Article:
I think one of my better moves this year was to book a walking tour around Copenhagen
which finished at Torvehallerne, Copenhagen’s pretty fancy food market. My Dad is convinced I’d already been to the food market the last time I went to Copenhagen. As that was ten years ago I couldn’t remember going at all. Also, Torvehallerne has completely changed since then and looks pretty fancy now. For a start, it’s now under cover which was pretty handy considering how cold it was when we were in Copenhagen in November. Also, it’s now set in two different buildings which follow a vague theme of having sweet in one building and savoury in another. Unlike Borough Market, it’s all shiny and new and made of glass. I’m not saying one is better than the other – Borough Market has a certain kind of charm and Torvehallerne seems all bright and Scandi.
I’m a bit of a sucker for a food market. I think it would have been wrong to miss this one even though our trip to Copenhagen wasn’t very long. It’s not the cheapest food market you’ll ever come across, and you probably are paying off for the glass buildings and the “squeaky cleanness” of the buildings. Denmark isn’t the cheapest country you’ll ever visit either, so you just have to kind of accept it.
There are over 60 stalls packed into Torvehallerne. One of the only downsides to the market is that when you’re travelling with hand luggage only, you can’t possibly buy everything you really want to and get it home! We spent a while wondering between the two buildings working out what we wanted to eat. And then back again. There was an incredible amount of choice.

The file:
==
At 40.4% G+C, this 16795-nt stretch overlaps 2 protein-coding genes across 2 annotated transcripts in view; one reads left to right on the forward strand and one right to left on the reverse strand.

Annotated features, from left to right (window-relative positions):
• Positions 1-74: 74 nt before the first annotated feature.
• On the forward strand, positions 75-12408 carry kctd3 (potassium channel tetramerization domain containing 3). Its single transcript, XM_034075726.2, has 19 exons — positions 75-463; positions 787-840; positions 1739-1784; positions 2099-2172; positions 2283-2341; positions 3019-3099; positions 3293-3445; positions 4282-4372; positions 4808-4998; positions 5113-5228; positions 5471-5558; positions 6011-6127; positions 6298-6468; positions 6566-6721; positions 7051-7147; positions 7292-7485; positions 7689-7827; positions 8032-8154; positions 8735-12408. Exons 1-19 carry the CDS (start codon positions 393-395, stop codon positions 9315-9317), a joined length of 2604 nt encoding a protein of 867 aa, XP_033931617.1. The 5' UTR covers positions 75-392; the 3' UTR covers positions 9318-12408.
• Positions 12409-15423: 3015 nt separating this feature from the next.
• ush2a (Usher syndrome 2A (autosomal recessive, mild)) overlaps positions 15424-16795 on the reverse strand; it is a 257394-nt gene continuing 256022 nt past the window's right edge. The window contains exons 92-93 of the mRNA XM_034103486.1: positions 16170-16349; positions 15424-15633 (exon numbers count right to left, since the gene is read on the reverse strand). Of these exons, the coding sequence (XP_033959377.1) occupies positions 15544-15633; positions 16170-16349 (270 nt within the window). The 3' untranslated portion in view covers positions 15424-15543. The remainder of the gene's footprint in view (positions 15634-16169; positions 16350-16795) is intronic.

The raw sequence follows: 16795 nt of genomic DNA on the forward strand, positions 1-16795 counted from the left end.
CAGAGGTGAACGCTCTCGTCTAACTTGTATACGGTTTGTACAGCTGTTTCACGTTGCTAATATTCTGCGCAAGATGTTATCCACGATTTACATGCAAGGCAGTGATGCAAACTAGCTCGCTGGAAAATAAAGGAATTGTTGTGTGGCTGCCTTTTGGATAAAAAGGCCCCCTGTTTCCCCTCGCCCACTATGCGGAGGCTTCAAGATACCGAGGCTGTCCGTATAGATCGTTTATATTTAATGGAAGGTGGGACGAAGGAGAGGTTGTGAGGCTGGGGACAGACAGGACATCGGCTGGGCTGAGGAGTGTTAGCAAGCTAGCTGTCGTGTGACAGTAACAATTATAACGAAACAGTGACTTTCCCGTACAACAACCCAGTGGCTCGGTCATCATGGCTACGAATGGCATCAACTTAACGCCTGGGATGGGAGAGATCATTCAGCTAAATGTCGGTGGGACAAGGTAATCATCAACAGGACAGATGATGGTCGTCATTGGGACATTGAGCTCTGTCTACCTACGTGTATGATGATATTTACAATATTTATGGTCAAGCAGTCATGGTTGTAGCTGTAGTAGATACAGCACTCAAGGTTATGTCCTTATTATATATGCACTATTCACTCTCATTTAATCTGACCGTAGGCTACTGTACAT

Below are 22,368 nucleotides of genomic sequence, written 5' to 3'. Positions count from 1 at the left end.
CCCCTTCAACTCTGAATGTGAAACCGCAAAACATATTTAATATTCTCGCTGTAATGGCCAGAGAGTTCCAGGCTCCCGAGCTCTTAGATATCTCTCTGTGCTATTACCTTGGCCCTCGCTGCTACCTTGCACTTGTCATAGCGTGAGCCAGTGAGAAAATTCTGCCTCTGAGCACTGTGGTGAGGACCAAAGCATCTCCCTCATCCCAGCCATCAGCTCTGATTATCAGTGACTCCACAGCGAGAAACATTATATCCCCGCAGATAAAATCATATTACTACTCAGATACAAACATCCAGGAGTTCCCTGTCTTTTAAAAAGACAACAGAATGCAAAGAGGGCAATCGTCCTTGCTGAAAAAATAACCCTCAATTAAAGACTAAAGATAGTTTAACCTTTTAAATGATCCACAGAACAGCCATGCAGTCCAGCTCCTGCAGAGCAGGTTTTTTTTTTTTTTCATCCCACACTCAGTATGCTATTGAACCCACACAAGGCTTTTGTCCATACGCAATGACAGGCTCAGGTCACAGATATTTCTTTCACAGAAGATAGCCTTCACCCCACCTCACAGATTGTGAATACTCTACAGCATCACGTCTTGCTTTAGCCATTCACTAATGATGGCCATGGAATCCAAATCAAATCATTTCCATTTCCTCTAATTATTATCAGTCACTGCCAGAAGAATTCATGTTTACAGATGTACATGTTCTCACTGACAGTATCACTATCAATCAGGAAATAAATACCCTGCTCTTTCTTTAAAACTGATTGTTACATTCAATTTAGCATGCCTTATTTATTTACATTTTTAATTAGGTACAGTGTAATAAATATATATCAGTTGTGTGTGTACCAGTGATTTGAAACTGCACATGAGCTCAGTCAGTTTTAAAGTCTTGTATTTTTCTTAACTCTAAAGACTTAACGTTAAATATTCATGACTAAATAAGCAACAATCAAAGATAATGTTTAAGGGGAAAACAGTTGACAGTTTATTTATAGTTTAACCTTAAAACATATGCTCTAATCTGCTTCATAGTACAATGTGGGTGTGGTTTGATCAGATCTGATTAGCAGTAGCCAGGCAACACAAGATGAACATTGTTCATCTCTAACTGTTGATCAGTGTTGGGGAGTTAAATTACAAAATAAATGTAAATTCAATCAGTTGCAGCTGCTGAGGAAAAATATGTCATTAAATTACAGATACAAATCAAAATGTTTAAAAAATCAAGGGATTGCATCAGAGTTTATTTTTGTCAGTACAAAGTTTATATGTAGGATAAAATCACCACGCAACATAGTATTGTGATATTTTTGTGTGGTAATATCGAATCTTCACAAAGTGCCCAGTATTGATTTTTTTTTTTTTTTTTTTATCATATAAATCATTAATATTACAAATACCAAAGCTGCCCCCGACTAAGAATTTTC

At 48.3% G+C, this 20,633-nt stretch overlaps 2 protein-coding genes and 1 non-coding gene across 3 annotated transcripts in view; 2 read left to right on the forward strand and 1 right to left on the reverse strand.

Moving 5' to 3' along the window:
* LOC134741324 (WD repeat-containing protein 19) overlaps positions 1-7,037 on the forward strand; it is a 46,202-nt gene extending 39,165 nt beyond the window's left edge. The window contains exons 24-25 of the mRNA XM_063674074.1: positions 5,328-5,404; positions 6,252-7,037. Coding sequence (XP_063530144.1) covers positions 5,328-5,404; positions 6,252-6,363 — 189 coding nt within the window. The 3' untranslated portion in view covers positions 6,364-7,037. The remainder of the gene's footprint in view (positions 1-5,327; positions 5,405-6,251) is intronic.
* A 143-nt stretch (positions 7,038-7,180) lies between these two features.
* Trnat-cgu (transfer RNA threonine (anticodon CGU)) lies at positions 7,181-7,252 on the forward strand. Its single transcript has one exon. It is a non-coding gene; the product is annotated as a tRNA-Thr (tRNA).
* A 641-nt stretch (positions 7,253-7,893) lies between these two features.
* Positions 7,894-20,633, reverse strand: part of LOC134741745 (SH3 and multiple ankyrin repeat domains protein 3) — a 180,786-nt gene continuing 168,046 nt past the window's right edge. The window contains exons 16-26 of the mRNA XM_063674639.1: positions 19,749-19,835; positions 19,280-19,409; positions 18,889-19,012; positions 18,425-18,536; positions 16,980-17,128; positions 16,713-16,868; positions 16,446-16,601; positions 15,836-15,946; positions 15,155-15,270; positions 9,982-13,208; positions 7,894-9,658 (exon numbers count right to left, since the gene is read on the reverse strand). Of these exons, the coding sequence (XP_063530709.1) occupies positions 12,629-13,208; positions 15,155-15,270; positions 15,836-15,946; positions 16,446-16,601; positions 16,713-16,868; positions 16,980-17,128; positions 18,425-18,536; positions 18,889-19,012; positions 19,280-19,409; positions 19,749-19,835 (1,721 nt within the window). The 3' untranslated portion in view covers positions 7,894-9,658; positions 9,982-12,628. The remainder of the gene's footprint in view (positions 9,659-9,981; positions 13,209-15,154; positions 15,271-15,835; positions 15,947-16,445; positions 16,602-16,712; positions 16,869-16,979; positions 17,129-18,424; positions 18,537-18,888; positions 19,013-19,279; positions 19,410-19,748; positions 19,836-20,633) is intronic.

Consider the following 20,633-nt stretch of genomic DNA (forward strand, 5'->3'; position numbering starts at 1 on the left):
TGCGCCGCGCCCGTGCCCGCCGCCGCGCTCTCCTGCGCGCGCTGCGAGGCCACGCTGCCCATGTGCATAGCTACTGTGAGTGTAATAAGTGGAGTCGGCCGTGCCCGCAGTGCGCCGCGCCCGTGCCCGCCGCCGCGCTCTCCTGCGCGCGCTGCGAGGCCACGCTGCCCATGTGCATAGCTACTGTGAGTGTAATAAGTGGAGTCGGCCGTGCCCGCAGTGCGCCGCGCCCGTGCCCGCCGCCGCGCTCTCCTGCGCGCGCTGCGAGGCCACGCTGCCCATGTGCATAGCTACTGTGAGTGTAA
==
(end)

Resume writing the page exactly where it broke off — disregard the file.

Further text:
We did what all good tourists in Copenhagen do, and settled with joining the massive queues to have some smørrebrød. We had been told to try it over and over again before we went to Denmarket.
Smørrebrød are basically open topped sandwiches, consisting of a dark rye bread with various toppings added on the top. Hallernes was the stall we picked ours from. It was hard to miss being one of the only stalls which had an added queue system in place and a flood of tourists surrounding it. There were quite a few different sandwiches to choose from. I ended up going with chicken but I could have had pretty much any sandwich combination you can think of. They were pretty tasty even though it was insanely toursity. But hey, sometimes things are popular for a reason.
We headed outside to have a look at all the flowers which were on offer. I started to wonder whether it would have been nice to have Borough Market and Columbia Road combined back in London. Then I realised just how ridiculously chaotic that would be. There were some pretty wintery displays already out for early November. I’ve never actually seen so much lavender in one place before. It smelt bloody gorgeous.
Deciding we weren’t happy with just sandwiches, we went back inside and found a stall which served egg wraps and honestly some of the best tomato soup I’ve ever had. I don’t know whether it was just the best because I was freezing and it did a pretty good job of warming me up or what, but I think I might still think about that soup a little bit even now.
I wish I could remember the name of the stall that did the egg wraps and soup because they were amazing, but I can’t. Although I do know that they served a whole range of Paleo food. So if that’s your thing you wouldn’t go too far wrong by heading there.
Deserving of a special mention is The Coffee Collective, which has one branch in Torvehallerne. The Coffee Collective work to a Direct Trade model, where their aim is to try and get Kenyan coffee growers the same status as a wine grower in France. It means that they pay their coffee producers 25% more than the fair trade price. Who could argue with that?
Give Torvehallerne a chance if you’re ever in Copenhagen. It’s easy to get to, right by Nørreport station. And, it really is pretty much the perfect place to grab lunch on a weekend break. Especially if you’re trying not to break the bank when you’re in Demark.